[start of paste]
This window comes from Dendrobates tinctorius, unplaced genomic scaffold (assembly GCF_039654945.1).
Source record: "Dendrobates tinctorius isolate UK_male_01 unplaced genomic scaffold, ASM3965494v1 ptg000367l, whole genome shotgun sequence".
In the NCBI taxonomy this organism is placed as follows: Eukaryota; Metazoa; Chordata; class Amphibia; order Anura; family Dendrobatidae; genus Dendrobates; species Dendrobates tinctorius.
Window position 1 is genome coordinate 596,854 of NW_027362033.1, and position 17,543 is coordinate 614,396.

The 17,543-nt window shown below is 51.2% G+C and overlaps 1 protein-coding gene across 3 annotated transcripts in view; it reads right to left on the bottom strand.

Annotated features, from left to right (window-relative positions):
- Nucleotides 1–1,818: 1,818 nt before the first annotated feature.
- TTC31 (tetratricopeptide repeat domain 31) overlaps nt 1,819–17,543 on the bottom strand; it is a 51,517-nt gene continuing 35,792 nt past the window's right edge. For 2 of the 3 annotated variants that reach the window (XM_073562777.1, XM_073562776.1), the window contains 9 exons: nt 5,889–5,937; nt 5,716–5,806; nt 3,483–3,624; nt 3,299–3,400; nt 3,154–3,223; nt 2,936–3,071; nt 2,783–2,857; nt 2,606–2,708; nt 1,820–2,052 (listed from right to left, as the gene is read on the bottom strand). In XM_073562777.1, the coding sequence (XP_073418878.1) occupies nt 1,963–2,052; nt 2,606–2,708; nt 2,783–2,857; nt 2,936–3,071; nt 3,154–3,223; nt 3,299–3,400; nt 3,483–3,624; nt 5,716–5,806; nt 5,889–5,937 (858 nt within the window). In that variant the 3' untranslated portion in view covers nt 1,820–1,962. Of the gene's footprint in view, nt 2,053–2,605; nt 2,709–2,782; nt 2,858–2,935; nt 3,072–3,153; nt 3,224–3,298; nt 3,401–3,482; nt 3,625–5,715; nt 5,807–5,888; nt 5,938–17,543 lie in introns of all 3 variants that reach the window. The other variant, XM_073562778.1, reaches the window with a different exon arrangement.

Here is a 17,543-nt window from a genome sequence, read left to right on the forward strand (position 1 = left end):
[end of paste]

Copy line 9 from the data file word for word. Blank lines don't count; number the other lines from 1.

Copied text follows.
Here is a 17,543-nt window from a genome sequence, read left to right on the forward strand (position 1 = left end):